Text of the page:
Brought to you by NZCity

 | main | news | security | policing 22 Sep 2014 | crime.co.nz 
SEARCH: 
 Main NZ law and order news
Send a link to this article to a friend via email
 crime.files
  
 Murder
 Unsolved
 Sexual Crime
 White Collar
 Child Abuse
 Political & Misc.

 crime.features
  
 Crime news
 Home security
 Business security
 Security services
 Policing NZ
 NZ Parole Board
 Psychology&Law
 Kidz Korner
 Firearms in NZ

 crime.resources
  
 Prevention
 For Victims
 Drug Abuse
 Alcohol Abuse
 Legal Resources
 Crime Statistics
 Family Violence
 Support Services
 NewsLinks

 crime.co.nz
  
 HOME
 About Us
 Contribute
 Contact Us
 Feedback
 NZCity


Click here to add crime.co.nz to your NZCity Personal Start Page

Bert Potter -The Centrepoint Community
RELEASE FOR POTTER

Bert Potter was released from jail on March 30, 1999. In a recent interview he said that he did nothing wrong and still believes that sex is appropriate with minors at the start of puberty but will follow the terms of his parole to avoid further jail time. Under the terms of his parole he must have no contact with a child under 16 years of age. He has returned to Centrepoint.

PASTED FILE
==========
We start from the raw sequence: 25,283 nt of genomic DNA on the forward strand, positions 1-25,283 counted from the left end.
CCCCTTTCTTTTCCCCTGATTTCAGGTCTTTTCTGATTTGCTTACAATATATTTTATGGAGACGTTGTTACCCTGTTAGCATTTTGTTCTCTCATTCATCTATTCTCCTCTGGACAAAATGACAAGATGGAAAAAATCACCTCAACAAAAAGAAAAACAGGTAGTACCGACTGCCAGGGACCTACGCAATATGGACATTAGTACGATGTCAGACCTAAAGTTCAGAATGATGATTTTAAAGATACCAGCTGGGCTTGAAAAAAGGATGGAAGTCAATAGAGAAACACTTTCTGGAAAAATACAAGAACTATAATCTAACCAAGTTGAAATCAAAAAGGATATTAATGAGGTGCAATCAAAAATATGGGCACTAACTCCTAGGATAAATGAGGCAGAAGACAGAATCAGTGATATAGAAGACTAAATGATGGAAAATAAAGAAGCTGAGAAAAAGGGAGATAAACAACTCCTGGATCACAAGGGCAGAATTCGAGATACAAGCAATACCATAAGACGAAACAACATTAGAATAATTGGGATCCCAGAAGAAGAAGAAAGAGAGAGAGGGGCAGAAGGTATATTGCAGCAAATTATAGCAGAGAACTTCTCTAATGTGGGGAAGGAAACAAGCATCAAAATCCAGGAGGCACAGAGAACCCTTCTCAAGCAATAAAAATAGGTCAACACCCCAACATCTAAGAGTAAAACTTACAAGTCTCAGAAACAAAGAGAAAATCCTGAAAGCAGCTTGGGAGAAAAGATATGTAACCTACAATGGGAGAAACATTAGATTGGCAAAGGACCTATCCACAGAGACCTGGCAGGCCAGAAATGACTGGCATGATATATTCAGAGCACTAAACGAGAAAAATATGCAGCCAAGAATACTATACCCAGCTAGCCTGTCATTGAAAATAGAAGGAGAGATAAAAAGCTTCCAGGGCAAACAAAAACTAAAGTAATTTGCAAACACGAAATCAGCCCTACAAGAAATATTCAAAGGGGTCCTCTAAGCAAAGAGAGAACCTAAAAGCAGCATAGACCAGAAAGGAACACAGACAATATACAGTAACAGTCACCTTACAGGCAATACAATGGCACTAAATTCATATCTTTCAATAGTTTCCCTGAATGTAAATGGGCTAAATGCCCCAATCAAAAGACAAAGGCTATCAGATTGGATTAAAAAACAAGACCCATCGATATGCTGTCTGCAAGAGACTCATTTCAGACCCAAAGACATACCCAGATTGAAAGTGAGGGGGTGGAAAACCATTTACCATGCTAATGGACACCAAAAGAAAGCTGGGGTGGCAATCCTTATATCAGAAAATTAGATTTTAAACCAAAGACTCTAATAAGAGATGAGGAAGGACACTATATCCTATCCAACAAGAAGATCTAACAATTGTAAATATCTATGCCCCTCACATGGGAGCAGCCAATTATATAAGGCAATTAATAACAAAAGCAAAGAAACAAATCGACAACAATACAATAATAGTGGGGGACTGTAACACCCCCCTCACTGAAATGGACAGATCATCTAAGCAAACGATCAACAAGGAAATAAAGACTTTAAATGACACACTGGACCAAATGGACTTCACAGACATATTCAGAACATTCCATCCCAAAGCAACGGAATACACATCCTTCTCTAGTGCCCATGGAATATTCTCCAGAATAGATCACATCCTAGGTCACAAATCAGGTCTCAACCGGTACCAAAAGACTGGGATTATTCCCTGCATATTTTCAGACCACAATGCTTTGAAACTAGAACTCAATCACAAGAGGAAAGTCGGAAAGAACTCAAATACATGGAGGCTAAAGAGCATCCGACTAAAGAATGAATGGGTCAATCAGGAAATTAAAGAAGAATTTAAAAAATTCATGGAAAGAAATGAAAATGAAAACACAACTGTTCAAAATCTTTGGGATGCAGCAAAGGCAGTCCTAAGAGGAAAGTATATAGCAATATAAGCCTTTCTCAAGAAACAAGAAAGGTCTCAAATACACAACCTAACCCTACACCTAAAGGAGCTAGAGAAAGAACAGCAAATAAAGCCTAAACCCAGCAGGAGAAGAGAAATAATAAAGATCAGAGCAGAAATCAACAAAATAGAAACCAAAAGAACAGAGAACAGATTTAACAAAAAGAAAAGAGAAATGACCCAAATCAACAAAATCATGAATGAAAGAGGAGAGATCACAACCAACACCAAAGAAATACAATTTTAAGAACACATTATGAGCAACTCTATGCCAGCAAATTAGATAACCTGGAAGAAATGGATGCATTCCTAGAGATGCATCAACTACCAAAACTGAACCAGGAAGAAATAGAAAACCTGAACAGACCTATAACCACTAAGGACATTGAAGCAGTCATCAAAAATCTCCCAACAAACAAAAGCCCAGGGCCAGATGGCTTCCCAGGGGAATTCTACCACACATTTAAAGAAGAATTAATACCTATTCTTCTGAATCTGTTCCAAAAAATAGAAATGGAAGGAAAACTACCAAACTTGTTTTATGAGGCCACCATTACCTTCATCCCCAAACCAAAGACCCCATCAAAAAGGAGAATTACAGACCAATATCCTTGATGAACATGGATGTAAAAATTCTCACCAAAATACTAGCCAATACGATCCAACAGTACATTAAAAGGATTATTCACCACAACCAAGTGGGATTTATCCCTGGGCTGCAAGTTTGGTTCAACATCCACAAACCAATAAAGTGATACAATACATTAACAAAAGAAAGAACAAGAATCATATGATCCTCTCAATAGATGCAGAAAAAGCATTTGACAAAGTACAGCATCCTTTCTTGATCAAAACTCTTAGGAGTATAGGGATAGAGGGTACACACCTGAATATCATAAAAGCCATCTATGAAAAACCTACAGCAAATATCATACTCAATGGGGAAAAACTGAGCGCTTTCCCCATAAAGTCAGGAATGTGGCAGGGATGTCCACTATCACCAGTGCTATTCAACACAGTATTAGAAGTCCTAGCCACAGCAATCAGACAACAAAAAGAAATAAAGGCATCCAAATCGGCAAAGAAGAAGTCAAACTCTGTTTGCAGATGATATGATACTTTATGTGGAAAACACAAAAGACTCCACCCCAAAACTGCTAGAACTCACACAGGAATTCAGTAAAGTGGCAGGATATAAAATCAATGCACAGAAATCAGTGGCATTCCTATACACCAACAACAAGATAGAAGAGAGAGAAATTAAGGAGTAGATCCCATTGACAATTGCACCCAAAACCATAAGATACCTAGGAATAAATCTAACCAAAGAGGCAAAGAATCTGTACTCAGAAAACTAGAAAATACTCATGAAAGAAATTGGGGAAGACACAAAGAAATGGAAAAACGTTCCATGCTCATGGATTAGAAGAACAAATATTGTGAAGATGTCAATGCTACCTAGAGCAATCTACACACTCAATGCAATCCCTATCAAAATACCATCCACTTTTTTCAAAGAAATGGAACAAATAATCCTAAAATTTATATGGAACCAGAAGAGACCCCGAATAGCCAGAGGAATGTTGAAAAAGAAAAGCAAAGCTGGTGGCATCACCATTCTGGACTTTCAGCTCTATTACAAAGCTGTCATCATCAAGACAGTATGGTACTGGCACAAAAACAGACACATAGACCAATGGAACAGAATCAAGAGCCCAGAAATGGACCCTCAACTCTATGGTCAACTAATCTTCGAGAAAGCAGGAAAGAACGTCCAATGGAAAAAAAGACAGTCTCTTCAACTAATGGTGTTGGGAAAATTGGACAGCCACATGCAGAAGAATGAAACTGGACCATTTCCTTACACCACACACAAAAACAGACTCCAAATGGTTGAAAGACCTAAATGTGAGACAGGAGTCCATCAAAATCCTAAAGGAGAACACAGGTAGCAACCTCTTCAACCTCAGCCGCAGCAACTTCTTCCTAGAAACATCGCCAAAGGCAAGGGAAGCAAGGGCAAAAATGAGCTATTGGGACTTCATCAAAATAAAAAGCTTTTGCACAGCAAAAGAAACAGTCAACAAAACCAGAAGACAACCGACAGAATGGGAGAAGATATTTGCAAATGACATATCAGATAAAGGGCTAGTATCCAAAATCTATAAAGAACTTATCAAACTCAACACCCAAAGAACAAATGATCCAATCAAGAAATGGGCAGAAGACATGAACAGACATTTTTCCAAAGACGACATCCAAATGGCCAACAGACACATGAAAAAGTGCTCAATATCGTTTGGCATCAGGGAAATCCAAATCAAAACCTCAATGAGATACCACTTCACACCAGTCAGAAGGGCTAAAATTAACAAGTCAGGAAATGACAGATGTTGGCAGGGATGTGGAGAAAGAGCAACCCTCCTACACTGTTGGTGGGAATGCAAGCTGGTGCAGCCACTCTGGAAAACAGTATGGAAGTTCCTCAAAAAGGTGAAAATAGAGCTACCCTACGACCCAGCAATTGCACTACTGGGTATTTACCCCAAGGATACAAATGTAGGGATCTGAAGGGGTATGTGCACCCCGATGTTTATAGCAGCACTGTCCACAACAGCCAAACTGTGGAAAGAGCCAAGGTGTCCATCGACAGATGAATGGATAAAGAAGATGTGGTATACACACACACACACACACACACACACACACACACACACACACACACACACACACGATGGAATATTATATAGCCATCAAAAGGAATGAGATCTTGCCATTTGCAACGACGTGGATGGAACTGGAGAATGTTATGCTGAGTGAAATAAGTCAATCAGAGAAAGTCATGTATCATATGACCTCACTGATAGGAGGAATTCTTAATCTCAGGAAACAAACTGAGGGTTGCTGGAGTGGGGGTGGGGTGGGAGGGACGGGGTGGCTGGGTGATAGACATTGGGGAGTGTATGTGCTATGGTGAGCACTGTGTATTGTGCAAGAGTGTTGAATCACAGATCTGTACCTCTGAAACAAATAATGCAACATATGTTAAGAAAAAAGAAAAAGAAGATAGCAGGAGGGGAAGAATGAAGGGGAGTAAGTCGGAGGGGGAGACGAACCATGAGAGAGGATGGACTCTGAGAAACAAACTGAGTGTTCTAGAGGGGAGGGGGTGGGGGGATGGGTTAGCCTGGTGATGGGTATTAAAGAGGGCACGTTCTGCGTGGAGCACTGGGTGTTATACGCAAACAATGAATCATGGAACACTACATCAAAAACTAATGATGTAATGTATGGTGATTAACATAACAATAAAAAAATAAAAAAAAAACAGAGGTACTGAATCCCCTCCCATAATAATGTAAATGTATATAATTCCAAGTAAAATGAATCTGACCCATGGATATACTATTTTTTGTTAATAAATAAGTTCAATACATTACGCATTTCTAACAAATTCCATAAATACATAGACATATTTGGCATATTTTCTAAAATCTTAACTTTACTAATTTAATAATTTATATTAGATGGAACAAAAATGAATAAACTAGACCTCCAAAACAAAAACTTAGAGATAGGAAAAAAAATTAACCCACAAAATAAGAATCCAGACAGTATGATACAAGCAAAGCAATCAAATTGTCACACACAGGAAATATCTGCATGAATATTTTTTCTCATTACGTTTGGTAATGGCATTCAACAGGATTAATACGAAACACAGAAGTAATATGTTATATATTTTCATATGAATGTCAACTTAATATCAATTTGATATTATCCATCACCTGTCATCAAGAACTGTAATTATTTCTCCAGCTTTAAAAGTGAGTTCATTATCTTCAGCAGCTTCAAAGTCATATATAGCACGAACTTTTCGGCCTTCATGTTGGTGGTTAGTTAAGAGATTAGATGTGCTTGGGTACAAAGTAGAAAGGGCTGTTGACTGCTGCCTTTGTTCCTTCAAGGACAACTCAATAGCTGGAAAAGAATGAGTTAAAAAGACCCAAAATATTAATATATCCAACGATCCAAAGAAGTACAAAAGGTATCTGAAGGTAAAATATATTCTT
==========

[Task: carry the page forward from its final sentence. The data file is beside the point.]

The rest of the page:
WHAT WAS CENTREPOINT?
Although Centrepoint is classified in New Zealand as a religion, it is unique in many ways. Members consider it to be a spiritual community, with a belief that spirituality flows directly from their constant contact with Bert Potter.

To understand this more fully, one has to look firstly at Bert Potter, the self appointed guru of Centrepoint.

BERT POTTER – BEFORE CENTREPOINT
Herbert Thomas Potter was born in Christchurch on the 20 May 1925 to parents Fanny and Dick, preceding younger brother Lyndsay by five years.

He studied engineering at Christchurch Technical College and at the age of 16 joined the Home Guard. After his school days were over, he was accepted for Air Crew Training through the Air Training Corps. He never saw battle in the Second World War and after a brief stint working in New Zealand returned to the armed forces, where he was posted to Japan.